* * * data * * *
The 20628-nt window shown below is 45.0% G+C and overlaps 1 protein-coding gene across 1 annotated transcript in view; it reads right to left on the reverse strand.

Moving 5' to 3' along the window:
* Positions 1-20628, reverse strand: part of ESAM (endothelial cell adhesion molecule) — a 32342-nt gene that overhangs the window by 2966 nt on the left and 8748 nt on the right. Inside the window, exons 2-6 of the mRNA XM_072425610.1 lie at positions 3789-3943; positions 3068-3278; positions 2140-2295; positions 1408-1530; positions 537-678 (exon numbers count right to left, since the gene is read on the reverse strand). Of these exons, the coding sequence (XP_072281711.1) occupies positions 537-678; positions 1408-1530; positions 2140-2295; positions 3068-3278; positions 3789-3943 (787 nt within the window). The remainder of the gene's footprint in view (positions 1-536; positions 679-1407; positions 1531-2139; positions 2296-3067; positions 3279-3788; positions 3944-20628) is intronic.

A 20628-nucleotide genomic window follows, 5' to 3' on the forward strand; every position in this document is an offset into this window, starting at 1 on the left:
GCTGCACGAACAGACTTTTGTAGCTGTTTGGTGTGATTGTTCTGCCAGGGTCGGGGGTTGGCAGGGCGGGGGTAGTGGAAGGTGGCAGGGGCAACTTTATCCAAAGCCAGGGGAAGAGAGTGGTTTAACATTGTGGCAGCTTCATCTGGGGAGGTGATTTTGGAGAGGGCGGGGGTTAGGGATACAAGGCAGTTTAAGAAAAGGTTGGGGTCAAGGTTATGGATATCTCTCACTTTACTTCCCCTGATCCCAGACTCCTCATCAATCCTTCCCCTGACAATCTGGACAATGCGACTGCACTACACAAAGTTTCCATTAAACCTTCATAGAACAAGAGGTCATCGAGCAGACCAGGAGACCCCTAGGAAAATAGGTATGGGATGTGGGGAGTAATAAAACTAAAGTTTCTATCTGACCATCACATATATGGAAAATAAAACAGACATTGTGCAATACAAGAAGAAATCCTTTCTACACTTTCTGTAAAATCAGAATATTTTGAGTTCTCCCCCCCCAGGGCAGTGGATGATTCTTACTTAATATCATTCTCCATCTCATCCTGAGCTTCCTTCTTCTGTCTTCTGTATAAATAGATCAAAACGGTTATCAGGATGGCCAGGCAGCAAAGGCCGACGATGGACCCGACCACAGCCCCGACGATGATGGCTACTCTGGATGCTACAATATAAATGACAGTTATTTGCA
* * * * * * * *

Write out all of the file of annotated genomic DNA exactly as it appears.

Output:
The 20628-nt window shown below is 45.0% G+C and overlaps 1 protein-coding gene across 1 annotated transcript in view; it reads right to left on the reverse strand.

Moving 5' to 3' along the window:
* Positions 1-20628, reverse strand: part of ESAM (endothelial cell adhesion molecule) — a 32342-nt gene that overhangs the window by 2966 nt on the left and 8748 nt on the right. Inside the window, exons 2-6 of the mRNA XM_072425610.1 lie at positions 3789-3943; positions 3068-3278; positions 2140-2295; positions 1408-1530; positions 537-678 (exon numbers count right to left, since the gene is read on the reverse strand). Of these exons, the coding sequence (XP_072281711.1) occupies positions 537-678; positions 1408-1530; positions 2140-2295; positions 3068-3278; positions 3789-3943 (787 nt within the window). The remainder of the gene's footprint in view (positions 1-536; positions 679-1407; positions 1531-2139; positions 2296-3067; positions 3279-3788; positions 3944-20628) is intronic.

A 20628-nucleotide genomic window follows, 5' to 3' on the forward strand; every position in this document is an offset into this window, starting at 1 on the left:
GCTGCACGAACAGACTTTTGTAGCTGTTTGGTGTGATTGTTCTGCCAGGGTCGGGGGTTGGCAGGGCGGGGGTAGTGGAAGGTGGCAGGGGCAACTTTATCCAAAGCCAGGGGAAGAGAGTGGTTTAACATTGTGGCAGCTTCATCTGGGGAGGTGATTTTGGAGAGGGCGGGGGTTAGGGATACAAGGCAGTTTAAGAAAAGGTTGGGGTCAAGGTTATGGATATCTCTCACTTTACTTCCCCTGATCCCAGACTCCTCATCAATCCTTCCCCTGACAATCTGGACAATGCGACTGCACTACACAAAGTTTCCATTAAACCTTCATAGAACAAGAGGTCATCGAGCAGACCAGGAGACCCCTAGGAAAATAGGTATGGGATGTGGGGAGTAATAAAACTAAAGTTTCTATCTGACCATCACATATATGGAAAATAAAACAGACATTGTGCAATACAAGAAGAAATCCTTTCTACACTTTCTGTAAAATCAGAATATTTTGAGTTCTCCCCCCCCAGGGCAGTGGATGATTCTTACTTAATATCATTCTCCATCTCATCCTGAGCTTCCTTCTTCTGTCTTCTGTATAAATAGATCAAAACGGTTATCAGGATGGCCAGGCAGCAAAGGCCGACGATGGACCCGACCACAGCCCCGACGATGATGGCTACTCTGGATGCTACAATATAAATGACAGTTATTTGCA